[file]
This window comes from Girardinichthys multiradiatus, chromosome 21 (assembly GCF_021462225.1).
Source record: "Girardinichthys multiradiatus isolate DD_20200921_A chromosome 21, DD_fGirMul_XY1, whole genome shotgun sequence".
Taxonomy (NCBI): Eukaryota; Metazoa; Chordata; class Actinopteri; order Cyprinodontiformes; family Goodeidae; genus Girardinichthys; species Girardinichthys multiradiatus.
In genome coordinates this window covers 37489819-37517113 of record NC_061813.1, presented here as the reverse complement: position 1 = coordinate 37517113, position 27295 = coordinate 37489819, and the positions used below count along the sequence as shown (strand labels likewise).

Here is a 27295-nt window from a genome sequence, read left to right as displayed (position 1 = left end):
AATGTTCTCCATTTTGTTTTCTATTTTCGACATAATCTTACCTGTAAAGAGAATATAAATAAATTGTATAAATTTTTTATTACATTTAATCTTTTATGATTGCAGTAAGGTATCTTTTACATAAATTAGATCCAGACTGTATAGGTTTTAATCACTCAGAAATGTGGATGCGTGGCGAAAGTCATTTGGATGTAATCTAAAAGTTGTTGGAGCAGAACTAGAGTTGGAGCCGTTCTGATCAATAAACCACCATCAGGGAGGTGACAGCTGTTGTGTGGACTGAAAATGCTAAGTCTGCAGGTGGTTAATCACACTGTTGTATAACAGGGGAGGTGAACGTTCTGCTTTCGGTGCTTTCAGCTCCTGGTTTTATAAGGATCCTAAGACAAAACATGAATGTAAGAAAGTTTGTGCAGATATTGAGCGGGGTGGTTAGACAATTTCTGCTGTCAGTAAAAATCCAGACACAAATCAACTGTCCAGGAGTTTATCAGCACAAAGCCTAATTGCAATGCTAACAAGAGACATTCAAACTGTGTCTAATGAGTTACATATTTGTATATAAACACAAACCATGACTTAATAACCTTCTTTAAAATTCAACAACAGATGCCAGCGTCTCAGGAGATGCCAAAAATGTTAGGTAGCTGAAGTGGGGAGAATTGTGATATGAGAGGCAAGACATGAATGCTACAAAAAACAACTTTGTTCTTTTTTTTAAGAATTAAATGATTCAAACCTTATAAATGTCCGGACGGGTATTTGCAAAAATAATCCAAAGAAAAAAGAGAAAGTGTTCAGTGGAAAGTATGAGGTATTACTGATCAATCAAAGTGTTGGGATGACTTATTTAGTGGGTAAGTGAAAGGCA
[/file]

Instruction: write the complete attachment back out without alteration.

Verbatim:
This window comes from Girardinichthys multiradiatus, chromosome 21 (assembly GCF_021462225.1).
Source record: "Girardinichthys multiradiatus isolate DD_20200921_A chromosome 21, DD_fGirMul_XY1, whole genome shotgun sequence".
Taxonomy (NCBI): Eukaryota; Metazoa; Chordata; class Actinopteri; order Cyprinodontiformes; family Goodeidae; genus Girardinichthys; species Girardinichthys multiradiatus.
In genome coordinates this window covers 37489819-37517113 of record NC_061813.1, presented here as the reverse complement: position 1 = coordinate 37517113, position 27295 = coordinate 37489819, and the positions used below count along the sequence as shown (strand labels likewise).

Here is a 27295-nt window from a genome sequence, read left to right as displayed (position 1 = left end):
AATGTTCTCCATTTTGTTTTCTATTTTCGACATAATCTTACCTGTAAAGAGAATATAAATAAATTGTATAAATTTTTTATTACATTTAATCTTTTATGATTGCAGTAAGGTATCTTTTACATAAATTAGATCCAGACTGTATAGGTTTTAATCACTCAGAAATGTGGATGCGTGGCGAAAGTCATTTGGATGTAATCTAAAAGTTGTTGGAGCAGAACTAGAGTTGGAGCCGTTCTGATCAATAAACCACCATCAGGGAGGTGACAGCTGTTGTGTGGACTGAAAATGCTAAGTCTGCAGGTGGTTAATCACACTGTTGTATAACAGGGGAGGTGAACGTTCTGCTTTCGGTGCTTTCAGCTCCTGGTTTTATAAGGATCCTAAGACAAAACATGAATGTAAGAAAGTTTGTGCAGATATTGAGCGGGGTGGTTAGACAATTTCTGCTGTCAGTAAAAATCCAGACACAAATCAACTGTCCAGGAGTTTATCAGCACAAAGCCTAATTGCAATGCTAACAAGAGACATTCAAACTGTGTCTAATGAGTTACATATTTGTATATAAACACAAACCATGACTTAATAACCTTCTTTAAAATTCAACAACAGATGCCAGCGTCTCAGGAGATGCCAAAAATGTTAGGTAGCTGAAGTGGGGAGAATTGTGATATGAGAGGCAAGACATGAATGCTACAAAAAACAACTTTGTTCTTTTTTTTAAGAATTAAATGATTCAAACCTTATAAATGTCCGGACGGGTATTTGCAAAAATAATCCAAAGAAAAAAGAGAAAGTGTTCAGTGGAAAGTATGAGGTATTACTGATCAATCAAAGTGTTGGGATGACTTATTTAGTGGGTAAGTGAAAGGCA